Operation Arkstone: Sydney man sentenced after pleading guilty to 179 child abuse offences

Infographic on Op Arkstone detailing statistics on charges, arrests, referrals and victims identified.png

Editor’s note: Vision of the arrest, audio grabs of Acting Sergeant Scott Veltmeyer and an infographic of Op Arkstone are available via Hightail

A 31-year-old Western Sydney soccer coach has been convicted of sexually assaulting seven children today (13 May) and sentenced to 30 years’ jail in the Downing Centre District Court.

The man was arrested during a search warrant at his home on 8 May 2021 after he was linked to a significant online child abuse network. The man made admissions to sexually assaulting seven children he had in his care over at least three years. He also admitted to producing and transmitting child abuse material to numerous other people.

In July 2021, he plead guilty at Central Local Court to 179 child abuse charges, including 26 that carried a maximum penalty of life imprisonment. He will be eligible for parole after serving 22 years of his sentence.

The man was one of 26 men arrested under a nationwide investigation known as Operation Arkstone – an AFP-led, large-scale child protection operation.

AFP Acting Sergeant Scott Veltmeyer said Operation Arkstone demonstrated the AFP’s commitment to investigate and charge offenders believed to be involved in child exploitation and sexual abuse.

“This is the longest sentence that has been handed down as part of Operation Arkstone and serves as a clear message to offenders that if you engage in these abhorrent activities, you will be found and face the full force of that law,” A/Sergeant Veltmeyer said.

“Our investigators are relentless in their pursuit of anyone producing, sharing or accessing child abuse material and we will continue to work with our domestic and international partners to bring these perpetrators to justice.

“Unfortunately, online child abuse material is not rare, and is a focus for the AFP and other law enforcement agencies.

“Sexual abuse has a devastating and long-lasting impact on children and their families and I urge the public to come forward and report any suspicious activity.”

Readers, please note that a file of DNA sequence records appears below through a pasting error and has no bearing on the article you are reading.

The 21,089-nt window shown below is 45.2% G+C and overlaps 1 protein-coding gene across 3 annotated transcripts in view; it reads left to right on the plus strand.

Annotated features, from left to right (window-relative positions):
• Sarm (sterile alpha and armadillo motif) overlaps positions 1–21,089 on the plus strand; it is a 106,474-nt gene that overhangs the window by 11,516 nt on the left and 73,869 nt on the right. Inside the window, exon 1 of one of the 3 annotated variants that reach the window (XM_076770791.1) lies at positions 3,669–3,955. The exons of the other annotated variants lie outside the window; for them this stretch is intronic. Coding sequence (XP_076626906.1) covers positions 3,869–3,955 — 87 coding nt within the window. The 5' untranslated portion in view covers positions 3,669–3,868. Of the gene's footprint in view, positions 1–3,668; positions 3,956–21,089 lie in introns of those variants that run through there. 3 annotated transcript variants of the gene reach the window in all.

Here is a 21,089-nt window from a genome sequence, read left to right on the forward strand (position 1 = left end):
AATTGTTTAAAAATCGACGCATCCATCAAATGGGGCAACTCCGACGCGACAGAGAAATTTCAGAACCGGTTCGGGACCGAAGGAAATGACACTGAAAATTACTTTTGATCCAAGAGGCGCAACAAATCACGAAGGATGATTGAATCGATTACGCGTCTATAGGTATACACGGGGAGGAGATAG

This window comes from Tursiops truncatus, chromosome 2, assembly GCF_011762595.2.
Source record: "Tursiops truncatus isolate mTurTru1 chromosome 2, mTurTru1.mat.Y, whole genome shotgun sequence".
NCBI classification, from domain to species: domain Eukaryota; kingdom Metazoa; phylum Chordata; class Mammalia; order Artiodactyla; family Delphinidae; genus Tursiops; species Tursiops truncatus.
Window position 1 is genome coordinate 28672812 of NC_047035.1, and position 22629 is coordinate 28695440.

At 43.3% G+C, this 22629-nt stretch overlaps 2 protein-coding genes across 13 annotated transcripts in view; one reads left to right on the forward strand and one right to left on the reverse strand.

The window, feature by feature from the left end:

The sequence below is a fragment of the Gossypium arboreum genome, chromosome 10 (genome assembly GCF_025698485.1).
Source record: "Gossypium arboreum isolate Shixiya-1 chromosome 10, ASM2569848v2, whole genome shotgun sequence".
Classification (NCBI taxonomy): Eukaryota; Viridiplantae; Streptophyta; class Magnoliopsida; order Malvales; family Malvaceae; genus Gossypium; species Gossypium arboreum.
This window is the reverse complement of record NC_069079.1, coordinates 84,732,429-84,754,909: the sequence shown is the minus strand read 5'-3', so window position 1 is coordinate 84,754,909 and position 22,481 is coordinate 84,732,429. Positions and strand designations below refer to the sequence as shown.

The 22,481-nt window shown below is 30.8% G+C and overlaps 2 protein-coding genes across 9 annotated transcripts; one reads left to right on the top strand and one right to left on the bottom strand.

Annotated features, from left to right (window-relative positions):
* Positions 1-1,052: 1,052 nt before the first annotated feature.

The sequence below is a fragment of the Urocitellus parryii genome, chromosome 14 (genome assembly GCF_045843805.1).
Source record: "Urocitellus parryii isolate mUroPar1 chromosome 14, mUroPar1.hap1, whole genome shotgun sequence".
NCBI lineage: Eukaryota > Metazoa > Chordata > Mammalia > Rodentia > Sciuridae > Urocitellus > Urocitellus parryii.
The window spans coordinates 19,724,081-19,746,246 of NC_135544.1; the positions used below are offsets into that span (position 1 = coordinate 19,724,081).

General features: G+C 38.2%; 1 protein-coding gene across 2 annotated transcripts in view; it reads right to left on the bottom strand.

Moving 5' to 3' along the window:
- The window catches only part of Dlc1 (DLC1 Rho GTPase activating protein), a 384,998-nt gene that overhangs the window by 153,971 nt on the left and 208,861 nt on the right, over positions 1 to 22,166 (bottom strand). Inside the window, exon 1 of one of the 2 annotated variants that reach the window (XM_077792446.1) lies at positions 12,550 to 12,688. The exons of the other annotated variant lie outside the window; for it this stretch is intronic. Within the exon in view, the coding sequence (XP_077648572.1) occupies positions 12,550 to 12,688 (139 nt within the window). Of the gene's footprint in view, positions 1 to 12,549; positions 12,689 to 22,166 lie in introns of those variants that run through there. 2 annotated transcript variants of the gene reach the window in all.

The investigation began in February 2020 when a 30-year-old Central Coast man was arrested for child abuse offences. The arrest followed a referral to the AFP-led Australian Centre to Counter Child Exploitation from the National Center for Missing and Exploited Children in the United States.

This first arrest led to AFP investigators and forensic specialists identifying other potential offenders, with the evidence from each arrest examined and used to locate more people linked to this network, including the Western Sydney man.

The digital trail from the first arrest has currently identified 56 child victims in Australia who have been removed from further harm, Twenty-six Australian males have been charged with 1,352 offences and 154 international referrals to overseas law enforcement agencies.

Investigators from Homeland Security Investigations in the US have been integral in identifying the online network of alleged child sex offenders throughout Operation Arkstone, resulting in multiple arrests in the US as part of an ongoing investigation.

Members of the public who have information about child abuse and exploitation are urged to call Crime Stoppers on 1800 333 000.

You can also make a report online by alerting the Australian Centre to Counter Child Exploitation via the Report Abuse button.

If you or someone you know are impacted by child sexual abuse and online exploitation there are support services available, visit the ACCCE to learn more.

Advice and support for parents and carers about how they can help protection children online can be found at ThinkUKnow, an AFP-led education program designed to prevent online child sexual exploitation.

Note to media:


The correct legal term is Child Abuse Material – the move to this wording was among amendments to Commonwealth legislation in 2019 to more accurately reflect the gravity of the crimes and the harm inflicted on victims.

Use of the phrase "child pornography" is inaccurate and benefits child sex abusers because it:

  • indicates legitimacy and compliance on the part of the victim and therefore legality on the part of the abuser; and
  • conjures images of children posing in 'provocative' positions, rather than suffering horrific abuse.

Every photograph or video captures an actual situation where a child has been abused.

If it doesn't add up, speak up. Call the National Security Hotline - 1800 123 400.

Read the AFP Annual Report 2021-22

Australian Centre to Counter Child Exploitation - visit website

Policing and community news from the AFP